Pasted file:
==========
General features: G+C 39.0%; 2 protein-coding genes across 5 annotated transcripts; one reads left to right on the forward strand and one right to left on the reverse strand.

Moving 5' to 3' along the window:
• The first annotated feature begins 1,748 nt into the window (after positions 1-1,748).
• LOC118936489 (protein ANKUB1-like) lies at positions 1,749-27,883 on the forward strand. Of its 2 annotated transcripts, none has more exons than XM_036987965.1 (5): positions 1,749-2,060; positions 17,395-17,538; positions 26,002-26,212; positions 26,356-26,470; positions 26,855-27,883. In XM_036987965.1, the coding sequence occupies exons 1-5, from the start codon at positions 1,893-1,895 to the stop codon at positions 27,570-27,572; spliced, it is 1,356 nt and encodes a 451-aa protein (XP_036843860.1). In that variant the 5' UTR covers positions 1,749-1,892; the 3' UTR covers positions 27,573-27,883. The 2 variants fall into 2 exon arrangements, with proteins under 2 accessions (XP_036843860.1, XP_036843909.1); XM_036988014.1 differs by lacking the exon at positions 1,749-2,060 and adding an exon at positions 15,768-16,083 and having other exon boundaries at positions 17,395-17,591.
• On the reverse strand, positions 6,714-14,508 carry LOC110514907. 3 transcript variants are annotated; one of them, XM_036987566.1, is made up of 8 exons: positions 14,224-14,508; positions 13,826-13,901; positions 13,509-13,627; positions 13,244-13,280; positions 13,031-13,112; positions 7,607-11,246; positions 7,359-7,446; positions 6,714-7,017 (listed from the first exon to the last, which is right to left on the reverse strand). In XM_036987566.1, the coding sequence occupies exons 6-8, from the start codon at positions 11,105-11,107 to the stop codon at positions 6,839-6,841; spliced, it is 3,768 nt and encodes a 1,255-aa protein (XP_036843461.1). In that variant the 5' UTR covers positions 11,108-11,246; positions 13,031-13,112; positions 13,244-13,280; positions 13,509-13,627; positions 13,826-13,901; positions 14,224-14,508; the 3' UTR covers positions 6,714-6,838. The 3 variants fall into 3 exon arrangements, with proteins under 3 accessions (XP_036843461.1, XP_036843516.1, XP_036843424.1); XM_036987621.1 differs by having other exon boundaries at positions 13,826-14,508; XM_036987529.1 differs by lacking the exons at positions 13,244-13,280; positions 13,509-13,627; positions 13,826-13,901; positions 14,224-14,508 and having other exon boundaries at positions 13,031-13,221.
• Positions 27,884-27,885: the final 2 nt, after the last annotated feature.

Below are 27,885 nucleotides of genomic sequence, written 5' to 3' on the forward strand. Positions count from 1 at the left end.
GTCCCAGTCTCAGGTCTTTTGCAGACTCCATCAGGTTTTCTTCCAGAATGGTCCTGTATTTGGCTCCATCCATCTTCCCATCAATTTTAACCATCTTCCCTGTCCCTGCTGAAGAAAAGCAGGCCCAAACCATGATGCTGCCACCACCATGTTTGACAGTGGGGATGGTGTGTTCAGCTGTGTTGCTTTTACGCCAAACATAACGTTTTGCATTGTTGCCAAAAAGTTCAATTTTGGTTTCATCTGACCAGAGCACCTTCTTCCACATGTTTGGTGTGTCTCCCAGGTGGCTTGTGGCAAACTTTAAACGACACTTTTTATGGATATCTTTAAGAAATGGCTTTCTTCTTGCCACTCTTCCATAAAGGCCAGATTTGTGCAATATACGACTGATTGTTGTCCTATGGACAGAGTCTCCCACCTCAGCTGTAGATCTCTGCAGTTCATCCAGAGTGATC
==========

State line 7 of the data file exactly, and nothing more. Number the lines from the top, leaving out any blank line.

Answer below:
Below are 27,885 nucleotides of genomic sequence, written 5' to 3' on the forward strand. Positions count from 1 at the left end.